Earlier in the week, dangerous levels of arsenic were found in a New York City Public Housing Authority (NYCHA) complex that left thousands of residents without safe tap water.
Residents of the city's largest public housing complexes in the Manhattan borough had no safe drinking water for more than a week after arsenic levels above federal standards were found in the building's water supply.
According to the Agency for Toxic Substances and Disease Registry, exposure to arsenic can cause lung and skin cancers. The NYCHA has been handing out bottled water to residents in the wake of the test results, but many have condemned the agency for failing to inform residents of the potentially contaminated water supply.
In Baltimore, officials are encouraging residents to boil drinking and cooking water after E. coli was detected in some samples of the water supply in parts of West Baltimore.
The city's Department of Public Works (DPW) posted a series of tweets to tell residents that the bacteria had been found in portions of the city's ninth council district, which includes the Sandtown-Winchester and Harlem Park neighborhoods.
"As an extra precaution, DPW will be sampling and surveying the communities in the area of the facilities where the original sampling was performed," the department's official Twitter account posted.
According to DPW, they were still investigating the source of the contamination.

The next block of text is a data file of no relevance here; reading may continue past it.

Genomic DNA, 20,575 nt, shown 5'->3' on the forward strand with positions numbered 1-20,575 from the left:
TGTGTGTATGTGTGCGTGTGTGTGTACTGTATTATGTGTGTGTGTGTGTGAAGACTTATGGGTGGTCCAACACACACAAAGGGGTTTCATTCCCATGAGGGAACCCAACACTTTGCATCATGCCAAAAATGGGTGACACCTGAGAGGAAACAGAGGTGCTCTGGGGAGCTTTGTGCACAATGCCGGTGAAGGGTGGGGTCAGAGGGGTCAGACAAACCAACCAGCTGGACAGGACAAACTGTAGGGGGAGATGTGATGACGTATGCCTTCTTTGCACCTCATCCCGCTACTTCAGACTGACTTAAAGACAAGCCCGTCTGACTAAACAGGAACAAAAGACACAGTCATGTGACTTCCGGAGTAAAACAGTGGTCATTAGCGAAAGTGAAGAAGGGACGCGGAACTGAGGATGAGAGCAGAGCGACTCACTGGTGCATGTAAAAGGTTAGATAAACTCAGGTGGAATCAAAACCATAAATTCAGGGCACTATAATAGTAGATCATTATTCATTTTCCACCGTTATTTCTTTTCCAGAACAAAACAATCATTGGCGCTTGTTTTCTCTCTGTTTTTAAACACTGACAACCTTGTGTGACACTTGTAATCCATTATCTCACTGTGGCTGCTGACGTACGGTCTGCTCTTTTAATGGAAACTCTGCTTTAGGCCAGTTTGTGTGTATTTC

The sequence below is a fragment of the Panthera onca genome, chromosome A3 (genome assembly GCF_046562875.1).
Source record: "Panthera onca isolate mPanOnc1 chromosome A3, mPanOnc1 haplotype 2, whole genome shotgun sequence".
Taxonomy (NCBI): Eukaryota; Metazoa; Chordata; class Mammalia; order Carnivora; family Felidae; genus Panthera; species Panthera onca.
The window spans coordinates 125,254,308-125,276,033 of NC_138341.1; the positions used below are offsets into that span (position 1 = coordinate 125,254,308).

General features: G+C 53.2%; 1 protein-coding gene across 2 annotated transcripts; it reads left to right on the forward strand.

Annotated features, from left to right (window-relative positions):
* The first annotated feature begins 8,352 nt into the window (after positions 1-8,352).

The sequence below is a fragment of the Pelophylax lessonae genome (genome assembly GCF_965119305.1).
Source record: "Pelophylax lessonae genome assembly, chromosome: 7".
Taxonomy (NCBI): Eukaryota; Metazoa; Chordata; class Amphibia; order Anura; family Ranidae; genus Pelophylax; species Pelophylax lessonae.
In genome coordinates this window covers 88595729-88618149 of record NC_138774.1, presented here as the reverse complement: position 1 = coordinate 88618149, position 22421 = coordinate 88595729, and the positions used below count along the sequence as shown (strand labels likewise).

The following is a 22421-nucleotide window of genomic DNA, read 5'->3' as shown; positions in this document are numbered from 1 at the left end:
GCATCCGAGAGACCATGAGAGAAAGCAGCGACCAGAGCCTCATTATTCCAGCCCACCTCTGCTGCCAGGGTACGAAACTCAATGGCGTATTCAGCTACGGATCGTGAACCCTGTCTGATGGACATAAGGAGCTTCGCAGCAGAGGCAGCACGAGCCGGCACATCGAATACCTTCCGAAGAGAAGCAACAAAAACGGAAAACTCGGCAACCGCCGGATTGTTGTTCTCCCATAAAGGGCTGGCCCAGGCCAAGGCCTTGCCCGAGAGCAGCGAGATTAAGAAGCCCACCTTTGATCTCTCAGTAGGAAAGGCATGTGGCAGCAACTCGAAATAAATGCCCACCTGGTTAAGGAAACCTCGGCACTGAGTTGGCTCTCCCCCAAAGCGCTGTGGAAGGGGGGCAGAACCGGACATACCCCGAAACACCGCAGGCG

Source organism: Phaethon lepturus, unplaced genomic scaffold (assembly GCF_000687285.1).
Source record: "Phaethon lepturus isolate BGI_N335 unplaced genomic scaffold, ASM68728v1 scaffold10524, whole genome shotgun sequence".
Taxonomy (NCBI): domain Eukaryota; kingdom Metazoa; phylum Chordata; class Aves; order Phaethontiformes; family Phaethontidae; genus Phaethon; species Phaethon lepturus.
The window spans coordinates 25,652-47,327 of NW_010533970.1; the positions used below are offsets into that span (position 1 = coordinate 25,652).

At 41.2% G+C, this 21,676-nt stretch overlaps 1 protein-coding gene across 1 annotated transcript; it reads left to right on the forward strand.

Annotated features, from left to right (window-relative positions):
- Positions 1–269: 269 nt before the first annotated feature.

As per CBS News Baltimore investigative reporter Mike Hellgren, more than 100,000 people are affected.
America's water infrastructure is slowly crumbling to pieces and critics are upset that the current regime has been openly pouring millions in support of Ukraine instead of rebuilding broken water systems.
Mississippi Governor Tate Reeves is already open to all options just to restore the water system in the city of Jackson, including privatization. (Related: America's infrastructure is crumbling: Jackson, Mississippi out of running water due to treatment plant failure.)
"Privatization is on the table," Reeves said in a press conference. "Having a commission that oversees failed water systems, as they have in many states, is on the table. So, again, I'm open to ideas."
The state chief executive did not want to put a timeframe on when residents could have access to clean drinking water, but said it was a "major milestone" that officials were doing investigative testing.
"After the bad water has been flushed through the system we should hopefully find that Jacksonians have access to clean water," he said.
However, Reeves said it would be "inaccurate" to say the broken system had been "totally solved."
"We know how to respond, and we can do so effectively. We have the personnel in place today to prevent as many issues as possible while understanding that a week of repairs does not eliminate every risk. But there may be more bad days in the future," he cautioned.
Find more stories like this at CleanWater.news.
Watch the below video that talks about the water crisis declared in Jackson, Mississippi.
This video is from the Three Spoons channel on Brighteon.com.